Similarly, several groups including Nijera Kori, the Bangladesh Environmental Lawyers Association, and the Association for Land Reform and Development have mobilized to demand restrictions on commercial shrimp aquaculture and the associated land grabbing that has facilitated it. Shrimp aquaculture has been implicated in a wide range of human rights abuses and the dispossession of the poorest coastal inhabitants. Activists cite concerns such as the use of violence against local residents by shrimp enterprises and their hired mastans, the loss of livelihood opportunities for landless laborers and sharecroppers, and broader patterns of dispossession in agrarian economies threatened by the extractive shrimp export industry. These groups demand an end to coastal zoning policies through which the government privileges the shrimp industry over agriculturalists, the fulfilment of khas land distribution guaranteed by the constitution, and greater transparency in the funding and promotion of shrimp projects by development agencies. They do so both at home and abroad, through advocacy campaigns in Europe and the United States, often working in solidarity with other communities throughout Asia and Latin America similarly threatened by aquaculture and the global shrimp trade. The ecological impacts of shrimp – water logging, soil salinity, declining biodiversity in fish and other aquatic species in and around the Sundarbans, as well as the structural weakening of flood control infrastructures that protect from tides and storm surges – are all thought to be the impacts of sea level rise and other threats associated with climate change. Yet by drawing attention to the political dynamics that shape these ecologies beyond climate change, they demonstrate how climate change intersects with contemporary and historical colonial power relations.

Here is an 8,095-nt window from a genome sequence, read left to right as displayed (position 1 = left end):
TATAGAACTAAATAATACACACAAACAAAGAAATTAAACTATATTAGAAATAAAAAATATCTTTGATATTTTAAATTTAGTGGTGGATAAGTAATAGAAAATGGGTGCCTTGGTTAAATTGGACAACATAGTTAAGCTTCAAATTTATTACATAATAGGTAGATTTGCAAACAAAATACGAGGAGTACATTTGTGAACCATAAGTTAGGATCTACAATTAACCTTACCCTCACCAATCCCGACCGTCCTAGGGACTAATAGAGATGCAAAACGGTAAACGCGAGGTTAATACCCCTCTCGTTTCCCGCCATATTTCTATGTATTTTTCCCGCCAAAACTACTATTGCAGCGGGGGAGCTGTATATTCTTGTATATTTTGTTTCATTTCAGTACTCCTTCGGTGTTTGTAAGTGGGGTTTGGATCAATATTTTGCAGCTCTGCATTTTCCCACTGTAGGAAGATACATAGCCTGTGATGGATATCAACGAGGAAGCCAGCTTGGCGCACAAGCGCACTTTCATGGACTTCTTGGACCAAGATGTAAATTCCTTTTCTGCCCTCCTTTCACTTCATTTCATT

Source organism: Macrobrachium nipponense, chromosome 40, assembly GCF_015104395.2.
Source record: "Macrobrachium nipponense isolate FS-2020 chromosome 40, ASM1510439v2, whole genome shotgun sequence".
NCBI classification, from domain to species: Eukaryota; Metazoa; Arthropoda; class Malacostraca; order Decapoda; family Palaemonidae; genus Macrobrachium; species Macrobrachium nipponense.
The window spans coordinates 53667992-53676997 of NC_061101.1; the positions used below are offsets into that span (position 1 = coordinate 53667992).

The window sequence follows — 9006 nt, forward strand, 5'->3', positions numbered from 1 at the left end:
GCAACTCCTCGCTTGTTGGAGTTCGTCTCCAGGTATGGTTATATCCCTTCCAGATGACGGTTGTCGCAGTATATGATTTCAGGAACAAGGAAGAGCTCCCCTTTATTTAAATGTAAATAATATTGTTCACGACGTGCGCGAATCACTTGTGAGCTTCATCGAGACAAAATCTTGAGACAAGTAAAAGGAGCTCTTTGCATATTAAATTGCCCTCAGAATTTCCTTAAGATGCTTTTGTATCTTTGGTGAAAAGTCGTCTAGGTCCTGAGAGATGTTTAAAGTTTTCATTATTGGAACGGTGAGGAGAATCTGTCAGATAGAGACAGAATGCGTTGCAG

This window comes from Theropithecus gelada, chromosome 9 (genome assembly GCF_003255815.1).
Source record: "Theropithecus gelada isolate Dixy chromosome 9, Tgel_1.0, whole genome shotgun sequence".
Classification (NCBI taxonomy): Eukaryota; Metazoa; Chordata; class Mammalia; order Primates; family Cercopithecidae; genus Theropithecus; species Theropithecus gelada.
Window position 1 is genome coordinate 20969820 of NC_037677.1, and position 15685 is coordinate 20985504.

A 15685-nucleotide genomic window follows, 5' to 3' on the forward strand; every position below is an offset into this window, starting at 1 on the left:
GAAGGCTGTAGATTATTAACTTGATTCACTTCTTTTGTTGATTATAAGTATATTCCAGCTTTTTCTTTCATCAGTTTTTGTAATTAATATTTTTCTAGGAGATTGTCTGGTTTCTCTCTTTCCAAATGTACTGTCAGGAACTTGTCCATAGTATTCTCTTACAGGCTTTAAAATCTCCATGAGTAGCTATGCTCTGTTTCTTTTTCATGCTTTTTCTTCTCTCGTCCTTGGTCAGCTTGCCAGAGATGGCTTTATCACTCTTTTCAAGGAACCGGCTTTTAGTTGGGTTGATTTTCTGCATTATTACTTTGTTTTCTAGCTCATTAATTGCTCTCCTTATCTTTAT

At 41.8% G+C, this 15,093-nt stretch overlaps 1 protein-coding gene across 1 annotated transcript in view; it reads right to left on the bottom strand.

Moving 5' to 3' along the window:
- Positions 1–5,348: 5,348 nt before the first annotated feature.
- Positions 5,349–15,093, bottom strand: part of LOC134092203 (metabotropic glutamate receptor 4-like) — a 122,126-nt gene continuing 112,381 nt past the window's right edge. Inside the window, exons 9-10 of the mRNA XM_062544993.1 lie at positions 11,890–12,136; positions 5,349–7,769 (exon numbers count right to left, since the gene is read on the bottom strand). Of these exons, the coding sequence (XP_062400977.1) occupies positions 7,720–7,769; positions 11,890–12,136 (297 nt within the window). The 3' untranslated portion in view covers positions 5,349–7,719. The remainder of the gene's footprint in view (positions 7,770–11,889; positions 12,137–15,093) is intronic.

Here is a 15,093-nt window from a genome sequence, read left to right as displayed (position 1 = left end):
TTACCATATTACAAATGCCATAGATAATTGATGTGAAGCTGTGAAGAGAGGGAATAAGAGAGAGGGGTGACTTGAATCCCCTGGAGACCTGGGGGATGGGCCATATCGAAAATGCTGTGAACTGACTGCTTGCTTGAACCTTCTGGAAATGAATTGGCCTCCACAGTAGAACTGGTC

Fundamentally, the demands made by these environmental social movements are demands for decolonization. These activists center their analysis of environmental change on political dynamics that shape local ecologies. Furthermore, they identify unequal power relations from the local to the global scale that are implicated in these patterns of ecological change. By this I mean that they demonstrate how global capitalism and neoliberal economic development shape local landscapes alongside often authoritarian forms of state power as well as the exercise of power more locally such as through unequal agrarian class relations and gender inequality within communities. These movements seek fundamental transformations in power relations that have their roots in broader historical and structural dynamics that both predate and are embedded in climate change and its impacts. They are decolonial in the sense that they recognize the ways that they demand changes in these political and economic inequities that shape ecologies and landscapes.